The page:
Still, the expertise of the contractor-manager, and its value, was not immediately accepted as a given. Because of their lack of history within the company, the contractors needed to quickly prove that they knew their stuff upon starting an assignment. One of them pointed out that even though clients want to bring in a manager with a strong profile, “the minute you’re there and the contract is signed … they don’t want you to just call the shots, either.” Before they’ll really trust you, he said, you have to deliver “insights or materials or access to research … which the company before didn’t have,” and do so in a humble, respectful way.
The tension between quickly demonstrating valuable expertise and demonstrating humility was also raised by clients who highlighted the need for contractors to respect internal expertise while proving their own. For example, one client said, “They also need to understand, ‘Where are the pockets of internal expertise that I could tap into?’ The more these folks actively look for that and actively engage internal capabilities, the more acceptance they will find.” Displaying humility and respect was also suggested as a way in which contractors could themselves earn respect in the absence of an existing reputation.
Contractor-managers also used their positions as outside experts to create opportunities for employees to develop and shine — for example, by bringing them into projects they’re running, mentoring them as they contribute, and allowing them to take the lead in making presentations that report project successes to senior executives. As one contractor-manager told us, “We’re basically there to support them and make them look good. We’re not there to make ourselves look good. … I try to really emphasize that when I’m working with them.”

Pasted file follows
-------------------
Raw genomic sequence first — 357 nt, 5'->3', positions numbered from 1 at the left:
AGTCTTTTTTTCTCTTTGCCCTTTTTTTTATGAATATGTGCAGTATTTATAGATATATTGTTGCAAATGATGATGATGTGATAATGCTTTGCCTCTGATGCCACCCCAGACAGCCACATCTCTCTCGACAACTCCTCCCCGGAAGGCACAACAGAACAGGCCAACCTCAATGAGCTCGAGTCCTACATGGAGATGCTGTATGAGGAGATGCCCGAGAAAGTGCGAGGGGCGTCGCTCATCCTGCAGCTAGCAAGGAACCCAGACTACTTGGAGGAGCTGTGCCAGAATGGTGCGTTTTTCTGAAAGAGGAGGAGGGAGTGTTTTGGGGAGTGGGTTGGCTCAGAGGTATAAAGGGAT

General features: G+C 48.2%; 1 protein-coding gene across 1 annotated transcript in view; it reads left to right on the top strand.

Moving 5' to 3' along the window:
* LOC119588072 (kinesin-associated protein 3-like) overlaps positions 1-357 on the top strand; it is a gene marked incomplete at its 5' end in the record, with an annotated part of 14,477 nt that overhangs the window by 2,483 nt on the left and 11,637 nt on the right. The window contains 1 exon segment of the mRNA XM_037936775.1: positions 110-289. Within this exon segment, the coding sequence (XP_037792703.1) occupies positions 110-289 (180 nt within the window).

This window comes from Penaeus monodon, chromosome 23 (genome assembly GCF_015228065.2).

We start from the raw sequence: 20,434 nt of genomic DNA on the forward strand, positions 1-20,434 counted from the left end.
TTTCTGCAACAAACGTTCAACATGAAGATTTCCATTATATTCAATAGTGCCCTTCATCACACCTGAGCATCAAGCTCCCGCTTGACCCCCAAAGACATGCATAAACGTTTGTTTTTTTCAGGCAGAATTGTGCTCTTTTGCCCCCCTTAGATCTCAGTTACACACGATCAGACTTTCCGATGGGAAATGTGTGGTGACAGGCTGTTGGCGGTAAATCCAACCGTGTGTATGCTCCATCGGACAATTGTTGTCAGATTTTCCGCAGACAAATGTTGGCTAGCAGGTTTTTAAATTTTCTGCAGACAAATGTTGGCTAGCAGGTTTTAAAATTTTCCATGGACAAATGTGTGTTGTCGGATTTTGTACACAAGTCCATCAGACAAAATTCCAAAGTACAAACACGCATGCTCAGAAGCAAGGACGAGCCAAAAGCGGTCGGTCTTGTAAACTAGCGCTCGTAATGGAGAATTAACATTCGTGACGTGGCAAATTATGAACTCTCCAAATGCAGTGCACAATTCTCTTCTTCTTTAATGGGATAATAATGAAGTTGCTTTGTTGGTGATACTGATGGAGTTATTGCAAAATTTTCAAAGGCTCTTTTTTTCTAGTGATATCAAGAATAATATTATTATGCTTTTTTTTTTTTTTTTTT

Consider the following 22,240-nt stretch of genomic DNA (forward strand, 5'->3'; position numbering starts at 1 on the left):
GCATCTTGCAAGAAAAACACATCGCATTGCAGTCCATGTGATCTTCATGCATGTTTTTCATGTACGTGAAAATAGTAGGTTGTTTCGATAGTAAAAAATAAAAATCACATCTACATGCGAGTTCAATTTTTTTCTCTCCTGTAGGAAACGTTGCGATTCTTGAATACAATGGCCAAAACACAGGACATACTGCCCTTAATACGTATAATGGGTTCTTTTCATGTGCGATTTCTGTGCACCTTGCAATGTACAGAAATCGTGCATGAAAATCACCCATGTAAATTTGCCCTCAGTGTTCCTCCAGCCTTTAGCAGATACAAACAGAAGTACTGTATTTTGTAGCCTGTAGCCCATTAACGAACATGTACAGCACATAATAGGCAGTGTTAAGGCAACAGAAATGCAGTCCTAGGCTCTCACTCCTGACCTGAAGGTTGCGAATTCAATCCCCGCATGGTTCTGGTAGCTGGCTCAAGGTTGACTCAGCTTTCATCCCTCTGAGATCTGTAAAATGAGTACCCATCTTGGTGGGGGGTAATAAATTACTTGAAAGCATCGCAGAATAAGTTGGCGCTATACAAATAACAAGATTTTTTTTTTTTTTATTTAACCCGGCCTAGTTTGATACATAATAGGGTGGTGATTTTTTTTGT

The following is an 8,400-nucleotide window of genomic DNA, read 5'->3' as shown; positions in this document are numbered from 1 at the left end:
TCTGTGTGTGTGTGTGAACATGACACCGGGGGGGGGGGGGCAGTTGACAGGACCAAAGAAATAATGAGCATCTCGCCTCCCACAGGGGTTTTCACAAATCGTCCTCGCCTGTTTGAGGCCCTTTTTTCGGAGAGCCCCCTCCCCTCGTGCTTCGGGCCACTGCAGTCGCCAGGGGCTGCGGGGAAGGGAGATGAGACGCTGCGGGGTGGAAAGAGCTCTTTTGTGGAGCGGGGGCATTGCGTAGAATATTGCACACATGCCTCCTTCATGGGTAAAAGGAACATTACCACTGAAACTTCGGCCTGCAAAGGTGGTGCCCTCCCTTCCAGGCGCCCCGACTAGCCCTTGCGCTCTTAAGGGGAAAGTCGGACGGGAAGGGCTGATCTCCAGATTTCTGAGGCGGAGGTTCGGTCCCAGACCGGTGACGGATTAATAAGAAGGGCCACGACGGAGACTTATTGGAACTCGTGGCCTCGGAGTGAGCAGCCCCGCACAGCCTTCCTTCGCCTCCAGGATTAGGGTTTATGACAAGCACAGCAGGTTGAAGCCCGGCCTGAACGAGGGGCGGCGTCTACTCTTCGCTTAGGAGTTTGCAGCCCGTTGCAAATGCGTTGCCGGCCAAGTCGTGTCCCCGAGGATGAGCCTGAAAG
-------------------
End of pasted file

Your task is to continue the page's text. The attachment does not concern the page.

One client was particularly aware of this potential for mentoring and sponsorship: “These are individuals who bring a wave of experience. There’s a great appetite, I think, [for employees] … to learn and to embrace some new thinking. I’ve seen some great relationships develop between consultants that we’ve had on board and employees.”
Such relationships were mutually beneficial, of course. While they gave employees opportunities for growth, they also created avenues for the contractor-manager to engage employees and secure their buy-in and commitment.
Relative freedom from organizational politics and constraints. The contractors we spoke with also used the time-limited nature of their engagements to gain the respect of employees and create connections. Because they could operate relatively unencumbered by organizational norms, politics, and reputational concerns, others tended to view them as direct, apolitical, and objective. That same freedom also gave the contractors some leeway (after they’d proved themselves early on) to make mistakes and ask for forgiveness. It can be harder for employees to be that straightforward, because they are aware that anything they say or do may affect their future in the organization. As one contractor told us, “[As an employee,] you think, ‘What’s best for me: to make my career go well, or make me look good, or make my department look good?’ or, ‘How can I get my promotion?’ and it’s actually a very different agenda.”